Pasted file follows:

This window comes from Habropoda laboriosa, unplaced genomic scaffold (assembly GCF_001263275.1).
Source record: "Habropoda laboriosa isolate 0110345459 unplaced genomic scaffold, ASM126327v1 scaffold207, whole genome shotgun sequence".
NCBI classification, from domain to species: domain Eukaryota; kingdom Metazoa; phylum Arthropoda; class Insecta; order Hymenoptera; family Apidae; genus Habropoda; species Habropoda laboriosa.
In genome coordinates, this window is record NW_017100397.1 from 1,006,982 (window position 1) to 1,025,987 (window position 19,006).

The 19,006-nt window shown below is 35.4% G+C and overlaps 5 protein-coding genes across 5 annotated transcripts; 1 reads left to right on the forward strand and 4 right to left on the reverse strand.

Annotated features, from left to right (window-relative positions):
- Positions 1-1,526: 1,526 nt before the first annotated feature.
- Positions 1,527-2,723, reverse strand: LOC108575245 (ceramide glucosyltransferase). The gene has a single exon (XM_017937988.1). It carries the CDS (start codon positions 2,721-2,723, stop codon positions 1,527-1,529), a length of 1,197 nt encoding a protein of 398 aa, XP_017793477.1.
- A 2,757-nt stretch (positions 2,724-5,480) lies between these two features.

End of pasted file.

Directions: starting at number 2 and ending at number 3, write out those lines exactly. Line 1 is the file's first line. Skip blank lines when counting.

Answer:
Source record: "Habropoda laboriosa isolate 0110345459 unplaced genomic scaffold, ASM126327v1 scaffold207, whole genome shotgun sequence".
NCBI classification, from domain to species: domain Eukaryota; kingdom Metazoa; phylum Arthropoda; class Insecta; order Hymenoptera; family Apidae; genus Habropoda; species Habropoda laboriosa.